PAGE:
John Montagu, 4th Earl of Sandwich
(13 November 1718 – 30 April 1792)
Attributed to George Knapton (1698-1778)
Dressed in the Turkish manner, standing full-length above the Bosphorus, Constantinople
Previously considered to be Jean-Etienne Liotard (22 December 1702 – 12 June 1789) however following the Liotard show at the Royal Academy, the gathered and current experts superseded the traditional attribution to Liotard of all of these Constantinople full-length portraits and has firmly attributed them to George Knapton.
Oil on canvas
71 x 54.5 inches
80.5 x 64 in. (inc. frame)
John Montagu, the eldest son of Edward Montagu, Viscount Hinchinbroke and his wife Elizabeth Popham of Littlecote, succeeded to the title of his grandfather Edward, 3rd Earl of Sandwich when he was eleven years old. After his education at Eton and Cambridge, he set off in July 1738 for a tour that took him through Italy to Greece and Turkey. He travelled from Rome with Lord Duncannon and the painter Jean Etienne Liotard who has until recently been considered to have painted him in Turkish dress.
From Constantinople, he went to Egypt, Malta, Lisbon, Gibraltar and back to Genoa. The trip was a great success and is described in a book published after his death that purports to be his journal (but may have been written or corrected by his tutor) entitled ‘A Voyage performed by the late Earl of Sandwich round the Mediterranean in the years 1738 and 1739’.
On his return to England, Lord Sandwich took his seat in the House of Lords and plunged himself into party politics. In subsequent years he had various portraits made of him in Turkish dress, including one known to be by George Knapton for the Dilettanti Society in 1745 and one by Joseph Highmore which shows him sporting a narrow mustache as in this picture. In later life, he was painted by Reynolds, Gainsborough and Zoffany.
Lord Sandwich held diplomatic, military and naval appointments, rising to be First Lord of the Admiralty in 1748-51, 1763, and 1771-1780. He was often the focus of controversy, both for scandals in his private life for allowing corrupt practices beneath him. However, he was a man of great charm and artistic interests, liked by his subordinates, and his house was said to be “filled with rank, beauty, and talent, and everyone (was) at ease”.
Mr. Roethlisberger (author of the authoritative catalogue raisonne) says that FOLLOWING THE ROYAL ACADEMY SHOW OF LIOTARD, the experts, including himself, have now decided that Liotard could not have painted all these very large portraits but that they were instead painted by Knapton.
This change of heart came about after the big exhibition of Liotard in London last year, where he said they had several of the very large portraits together with the smaller works and it became apparent that the hand was not the same in the monumental pieces.
From a stylistic point of view, Richardson might also be considered through gesture and touch etc however Knapton as his great pupil was bound to be influenced by his master and is known to have been patronised by the Dilettanti members.
GEORGE KNAPTON (1698–1778)
George Knapton (1698–1778) was an English portrait painter and the first portraitist for the Society of Dilettanti in the 1740s. He became Surveyor and Keeper of the King's Pictures from 1765–78.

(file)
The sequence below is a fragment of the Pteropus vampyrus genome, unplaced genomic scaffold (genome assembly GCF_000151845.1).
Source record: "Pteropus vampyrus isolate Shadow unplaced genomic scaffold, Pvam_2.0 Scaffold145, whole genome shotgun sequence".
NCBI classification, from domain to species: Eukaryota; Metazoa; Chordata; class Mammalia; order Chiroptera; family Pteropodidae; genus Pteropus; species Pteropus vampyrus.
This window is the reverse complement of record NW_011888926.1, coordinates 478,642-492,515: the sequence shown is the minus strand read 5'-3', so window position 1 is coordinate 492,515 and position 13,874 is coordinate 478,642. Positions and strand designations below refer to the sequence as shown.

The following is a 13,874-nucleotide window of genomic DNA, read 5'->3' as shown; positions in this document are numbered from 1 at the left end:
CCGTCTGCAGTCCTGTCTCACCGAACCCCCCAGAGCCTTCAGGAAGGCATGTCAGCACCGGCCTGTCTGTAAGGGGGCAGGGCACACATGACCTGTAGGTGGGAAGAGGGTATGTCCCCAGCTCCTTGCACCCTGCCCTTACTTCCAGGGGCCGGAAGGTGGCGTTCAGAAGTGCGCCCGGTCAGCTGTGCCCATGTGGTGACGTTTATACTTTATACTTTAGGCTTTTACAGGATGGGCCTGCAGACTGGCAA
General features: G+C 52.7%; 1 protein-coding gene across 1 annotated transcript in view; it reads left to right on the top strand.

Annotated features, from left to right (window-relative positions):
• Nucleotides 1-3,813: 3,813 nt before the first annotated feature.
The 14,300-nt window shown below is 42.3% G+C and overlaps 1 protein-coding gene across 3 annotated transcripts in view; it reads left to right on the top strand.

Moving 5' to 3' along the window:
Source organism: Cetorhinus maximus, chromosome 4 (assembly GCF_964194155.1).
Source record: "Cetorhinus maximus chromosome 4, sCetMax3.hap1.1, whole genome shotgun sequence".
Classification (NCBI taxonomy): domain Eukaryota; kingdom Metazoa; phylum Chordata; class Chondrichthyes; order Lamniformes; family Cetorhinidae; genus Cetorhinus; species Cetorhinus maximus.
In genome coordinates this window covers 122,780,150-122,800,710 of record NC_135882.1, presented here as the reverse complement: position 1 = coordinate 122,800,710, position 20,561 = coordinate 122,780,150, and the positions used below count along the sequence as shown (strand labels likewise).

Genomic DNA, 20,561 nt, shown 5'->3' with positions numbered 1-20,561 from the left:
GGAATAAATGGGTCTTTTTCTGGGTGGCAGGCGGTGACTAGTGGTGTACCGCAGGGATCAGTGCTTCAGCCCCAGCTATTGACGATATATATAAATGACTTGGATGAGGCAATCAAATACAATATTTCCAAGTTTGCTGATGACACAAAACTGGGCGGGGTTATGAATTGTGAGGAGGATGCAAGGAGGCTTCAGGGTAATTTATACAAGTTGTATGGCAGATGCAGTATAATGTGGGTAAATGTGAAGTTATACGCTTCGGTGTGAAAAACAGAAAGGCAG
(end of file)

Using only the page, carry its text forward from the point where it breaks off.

Knapton was born in Christchurch, Hampshire, the son of William Knapton Esquire of Brockenhurst, Hampshire. He studied art under Jonathan Richardson, then at the St. Martin's Lane Academy. He spent some years in Italy where he became known as a sound judge of the works of the Old Masters. An account of his visit to Herculaneum was published in the "Philosophical Transactions" of 1740 (no. 458).
He painted many members of the Society of Dilettanti – mostly in fancy dress – including the Duke of Dorset, Viscount Galway, Sir Francis Dashwood, the Earl of Holdernesse, Earl of Bessborough and Sir Bourchier Wray. Knapton resigned his position at the society in 1763.
In 1750, the then Prince of Wales commissioned Knapton, together with George Vertue, to produce a catalogue of the pictures at Kensington Palace, Hampton Court and Windsor Castle. In 1765, he succeeded Stephen Slaughter as Surveyor and Keeper of the King's Pictures; he was also in charge of Lord Spencer's collection at Althorp, Northamptonshire.
Knapton's largest painting was that of the widowed Princess of Wales and her family (1751). He also painted portraits of the Earl of Upper Ossory (with his brother and sister), the Earl of Burlington, Admiral Sir John Norris, Francis, Fifth Duke of Leeds, Admiral George Vandeput, Archibald Bower, Nicolas Tindal, Hildebrand Jacob, Admiral Edward Hawke, and the singers Carestini and Lisabetta du Parc.
Knapton assisted his brother James, a book publisher in London in the production of several publications including works by Thomas Birch and The History of England by Nicolas Tindal and Paul de Rapin. James was born in 1701 in Christchurch, Hampshire. John and Paul Knapton succeeded to and extended their father's business.
Knapton died in Kensington in December 1778 and was buried there on the 28th of that same month.
The Society of Dilettanti (founded 1734) is a society of noblemen and scholars which sponsors the study of ancient Greek and Roman art, and the creation of new work in the style. It was the Catalyst for great intellectual and cultural improvement. This portrait predates Knapton official residency and may in fact have contributed to his gaining that position.